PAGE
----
So the way I describe it, just to make it a little more vivid, essentially they drove our economy into a ditch. And for the last two years, Joe and me and others, we put on our boots, we went down into the ditch. It’s muddy, it’s dusty. We’re hot. Bugs are swarming all over the place. We’re going in there. We’re pushing up against the car. We’re tugging and pulling. And every once in a while, we’d look up and we’d ask if the Republicans want to come down and help. And they’d be standing there with their Slurpees, and they’d say, no, but you should push harder. (Laughter.) You’re not pushing the right way.
And finally we get the car up on the -- on level ground, and it’s a little dented, it needs a good wash. But the engine is still sound. And we’re ready to move it forward. And suddenly we get a tap on the shoulder, and we look back and it’s the Republicans. And they say, we want the keys back. (Laughter.)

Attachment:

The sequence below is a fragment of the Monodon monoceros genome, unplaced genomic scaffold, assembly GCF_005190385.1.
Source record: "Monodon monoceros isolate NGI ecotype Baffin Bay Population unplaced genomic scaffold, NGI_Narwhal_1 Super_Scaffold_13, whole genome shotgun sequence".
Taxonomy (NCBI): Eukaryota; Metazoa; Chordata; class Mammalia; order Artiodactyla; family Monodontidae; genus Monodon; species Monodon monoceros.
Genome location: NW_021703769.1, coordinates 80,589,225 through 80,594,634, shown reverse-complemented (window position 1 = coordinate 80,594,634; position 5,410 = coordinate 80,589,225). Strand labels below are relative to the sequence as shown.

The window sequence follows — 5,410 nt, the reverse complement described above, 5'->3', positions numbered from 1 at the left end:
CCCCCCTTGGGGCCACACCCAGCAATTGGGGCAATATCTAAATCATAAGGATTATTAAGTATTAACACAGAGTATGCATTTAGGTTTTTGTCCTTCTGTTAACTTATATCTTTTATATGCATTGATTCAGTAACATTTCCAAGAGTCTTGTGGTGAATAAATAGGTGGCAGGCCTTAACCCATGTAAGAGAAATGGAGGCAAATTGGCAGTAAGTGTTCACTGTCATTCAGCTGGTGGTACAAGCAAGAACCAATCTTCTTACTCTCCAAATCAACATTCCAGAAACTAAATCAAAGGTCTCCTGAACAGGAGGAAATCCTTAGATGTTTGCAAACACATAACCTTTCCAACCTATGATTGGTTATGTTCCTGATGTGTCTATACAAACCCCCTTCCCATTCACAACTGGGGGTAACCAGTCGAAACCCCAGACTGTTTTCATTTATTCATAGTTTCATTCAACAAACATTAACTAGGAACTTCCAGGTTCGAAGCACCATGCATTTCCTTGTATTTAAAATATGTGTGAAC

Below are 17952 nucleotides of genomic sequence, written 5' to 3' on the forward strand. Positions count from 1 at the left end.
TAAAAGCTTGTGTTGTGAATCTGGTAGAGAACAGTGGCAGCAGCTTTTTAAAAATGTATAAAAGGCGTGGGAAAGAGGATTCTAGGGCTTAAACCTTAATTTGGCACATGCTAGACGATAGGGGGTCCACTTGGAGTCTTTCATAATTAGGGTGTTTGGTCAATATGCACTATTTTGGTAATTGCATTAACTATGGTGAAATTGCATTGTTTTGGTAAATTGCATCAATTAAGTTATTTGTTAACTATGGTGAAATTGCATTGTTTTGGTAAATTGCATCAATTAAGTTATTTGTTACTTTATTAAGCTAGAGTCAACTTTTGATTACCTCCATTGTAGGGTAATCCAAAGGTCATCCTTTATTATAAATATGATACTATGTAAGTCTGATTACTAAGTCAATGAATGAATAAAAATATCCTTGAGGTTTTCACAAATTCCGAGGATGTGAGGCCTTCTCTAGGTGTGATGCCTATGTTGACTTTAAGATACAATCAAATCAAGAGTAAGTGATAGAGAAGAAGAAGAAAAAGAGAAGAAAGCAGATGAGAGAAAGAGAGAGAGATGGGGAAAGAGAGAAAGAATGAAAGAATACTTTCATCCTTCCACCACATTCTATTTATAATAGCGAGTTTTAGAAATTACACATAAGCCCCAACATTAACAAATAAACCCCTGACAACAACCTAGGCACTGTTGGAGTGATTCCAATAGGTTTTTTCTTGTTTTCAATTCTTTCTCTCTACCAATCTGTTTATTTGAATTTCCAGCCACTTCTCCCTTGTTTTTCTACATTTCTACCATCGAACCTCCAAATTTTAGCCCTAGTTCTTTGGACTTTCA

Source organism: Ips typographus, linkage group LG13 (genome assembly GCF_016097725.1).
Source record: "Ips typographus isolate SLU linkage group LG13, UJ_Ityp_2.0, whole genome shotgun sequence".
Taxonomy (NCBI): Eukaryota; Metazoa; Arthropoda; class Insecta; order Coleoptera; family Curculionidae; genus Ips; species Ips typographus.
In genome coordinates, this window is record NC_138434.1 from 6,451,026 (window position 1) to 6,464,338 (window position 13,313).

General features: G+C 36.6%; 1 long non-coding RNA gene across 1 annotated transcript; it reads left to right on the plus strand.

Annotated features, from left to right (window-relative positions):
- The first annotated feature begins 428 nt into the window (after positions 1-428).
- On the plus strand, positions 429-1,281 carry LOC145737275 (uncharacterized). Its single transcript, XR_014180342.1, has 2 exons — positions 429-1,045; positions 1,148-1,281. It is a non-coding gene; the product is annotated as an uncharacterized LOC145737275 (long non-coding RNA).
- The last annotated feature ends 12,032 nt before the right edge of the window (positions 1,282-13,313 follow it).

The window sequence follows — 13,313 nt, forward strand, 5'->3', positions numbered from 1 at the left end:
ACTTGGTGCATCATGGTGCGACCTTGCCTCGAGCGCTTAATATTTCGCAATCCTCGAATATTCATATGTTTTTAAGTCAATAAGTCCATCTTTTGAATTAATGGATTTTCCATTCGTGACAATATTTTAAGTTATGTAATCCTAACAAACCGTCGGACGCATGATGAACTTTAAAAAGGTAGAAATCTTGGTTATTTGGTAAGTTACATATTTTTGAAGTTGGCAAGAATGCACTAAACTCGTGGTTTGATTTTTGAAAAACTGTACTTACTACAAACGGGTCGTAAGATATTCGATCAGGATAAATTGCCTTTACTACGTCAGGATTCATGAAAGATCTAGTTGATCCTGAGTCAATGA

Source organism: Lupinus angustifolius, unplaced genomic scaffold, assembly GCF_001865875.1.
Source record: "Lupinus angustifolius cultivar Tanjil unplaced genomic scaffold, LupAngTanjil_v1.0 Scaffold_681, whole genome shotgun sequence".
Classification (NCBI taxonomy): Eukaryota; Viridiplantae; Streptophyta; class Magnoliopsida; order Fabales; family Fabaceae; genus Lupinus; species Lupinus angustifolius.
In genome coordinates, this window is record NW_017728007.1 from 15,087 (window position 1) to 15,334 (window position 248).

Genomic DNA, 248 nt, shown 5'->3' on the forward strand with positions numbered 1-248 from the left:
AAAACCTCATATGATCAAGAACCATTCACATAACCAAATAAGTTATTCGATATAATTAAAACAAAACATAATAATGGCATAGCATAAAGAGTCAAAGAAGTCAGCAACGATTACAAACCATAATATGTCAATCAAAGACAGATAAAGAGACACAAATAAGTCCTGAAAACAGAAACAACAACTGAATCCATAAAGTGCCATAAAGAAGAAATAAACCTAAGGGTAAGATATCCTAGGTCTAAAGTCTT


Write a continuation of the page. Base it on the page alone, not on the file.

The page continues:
And what we have to tell them is, you can’t have the keys back because you don't know how to drive. (Applause.) We cannot afford to give you the keys to the car back. You don't know how to drive it. (Applause.) And if you want to move forward, you got to put the car in D, because when you put the car in R, you end up going backwards, not forwards. And we can’t afford to go backwards. That's what this election is about, everybody. (Applause.) That is what this election is about. (Applause.)
Let me just describe for you one specific debate that we’re having right now about tax cuts. Now, they instituted two tax cuts that were not paid for, along with two wars that were not paid for, which contributed to taking a record surplus to a record deficit. You now have a whole bunch of folks out there understandably and legitimately concerned about deficits and debt. And so the Republicans are trying to ride this wave: We are opposed to government spending, and we are going to take our country back. Read the rest
Monday, September 20, 2010
Obama's Remarks at Stestak Reception in Philadelphia
Read Obama's remarks for Sestak earlier at the finance reception here. These are Obama's remarks at the dinner for Sestak: